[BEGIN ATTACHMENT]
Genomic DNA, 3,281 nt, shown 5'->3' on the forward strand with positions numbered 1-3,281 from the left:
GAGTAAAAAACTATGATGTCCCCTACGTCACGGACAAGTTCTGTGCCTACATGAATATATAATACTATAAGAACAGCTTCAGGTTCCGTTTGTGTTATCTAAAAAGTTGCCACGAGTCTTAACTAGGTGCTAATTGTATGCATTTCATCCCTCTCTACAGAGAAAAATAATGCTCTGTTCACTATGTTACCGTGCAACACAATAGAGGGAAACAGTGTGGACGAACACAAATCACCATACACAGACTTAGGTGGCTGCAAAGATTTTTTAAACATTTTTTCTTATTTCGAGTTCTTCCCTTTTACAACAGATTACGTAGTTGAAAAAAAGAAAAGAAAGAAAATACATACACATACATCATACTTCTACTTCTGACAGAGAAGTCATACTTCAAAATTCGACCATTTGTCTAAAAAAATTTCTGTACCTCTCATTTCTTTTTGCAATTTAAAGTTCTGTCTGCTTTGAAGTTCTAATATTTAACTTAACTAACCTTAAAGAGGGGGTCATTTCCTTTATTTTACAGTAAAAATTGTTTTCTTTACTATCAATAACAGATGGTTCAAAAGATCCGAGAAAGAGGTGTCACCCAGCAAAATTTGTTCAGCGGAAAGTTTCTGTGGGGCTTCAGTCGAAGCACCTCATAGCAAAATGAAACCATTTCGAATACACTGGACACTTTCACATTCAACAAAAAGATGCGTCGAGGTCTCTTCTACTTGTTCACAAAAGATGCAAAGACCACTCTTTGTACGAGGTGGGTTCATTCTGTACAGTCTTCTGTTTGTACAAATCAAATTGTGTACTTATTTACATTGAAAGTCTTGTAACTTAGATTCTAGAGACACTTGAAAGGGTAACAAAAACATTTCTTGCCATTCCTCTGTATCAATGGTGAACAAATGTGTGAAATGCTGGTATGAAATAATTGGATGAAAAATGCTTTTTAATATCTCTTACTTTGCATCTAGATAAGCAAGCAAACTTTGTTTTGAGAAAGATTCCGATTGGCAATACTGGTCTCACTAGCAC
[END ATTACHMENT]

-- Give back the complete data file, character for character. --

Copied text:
Genomic DNA, 3,281 nt, shown 5'->3' on the forward strand with positions numbered 1-3,281 from the left:
GAGTAAAAAACTATGATGTCCCCTACGTCACGGACAAGTTCTGTGCCTACATGAATATATAATACTATAAGAACAGCTTCAGGTTCCGTTTGTGTTATCTAAAAAGTTGCCACGAGTCTTAACTAGGTGCTAATTGTATGCATTTCATCCCTCTCTACAGAGAAAAATAATGCTCTGTTCACTATGTTACCGTGCAACACAATAGAGGGAAACAGTGTGGACGAACACAAATCACCATACACAGACTTAGGTGGCTGCAAAGATTTTTTAAACATTTTTTCTTATTTCGAGTTCTTCCCTTTTACAACAGATTACGTAGTTGAAAAAAAGAAAAGAAAGAAAATACATACACATACATCATACTTCTACTTCTGACAGAGAAGTCATACTTCAAAATTCGACCATTTGTCTAAAAAAATTTCTGTACCTCTCATTTCTTTTTGCAATTTAAAGTTCTGTCTGCTTTGAAGTTCTAATATTTAACTTAACTAACCTTAAAGAGGGGGTCATTTCCTTTATTTTACAGTAAAAATTGTTTTCTTTACTATCAATAACAGATGGTTCAAAAGATCCGAGAAAGAGGTGTCACCCAGCAAAATTTGTTCAGCGGAAAGTTTCTGTGGGGCTTCAGTCGAAGCACCTCATAGCAAAATGAAACCATTTCGAATACACTGGACACTTTCACATTCAACAAAAAGATGCGTCGAGGTCTCTTCTACTTGTTCACAAAAGATGCAAAGACCACTCTTTGTACGAGGTGGGTTCATTCTGTACAGTCTTCTGTTTGTACAAATCAAATTGTGTACTTATTTACATTGAAAGTCTTGTAACTTAGATTCTAGAGACACTTGAAAGGGTAACAAAAACATTTCTTGCCATTCCTCTGTATCAATGGTGAACAAATGTGTGAAATGCTGGTATGAAATAATTGGATGAAAAATGCTTTTTAATATCTCTTACTTTGCATCTAGATAAGCAAGCAAACTTTGTTTTGAGAAAGATTCCGATTGGCAATACTGGTCTCACTAGCAC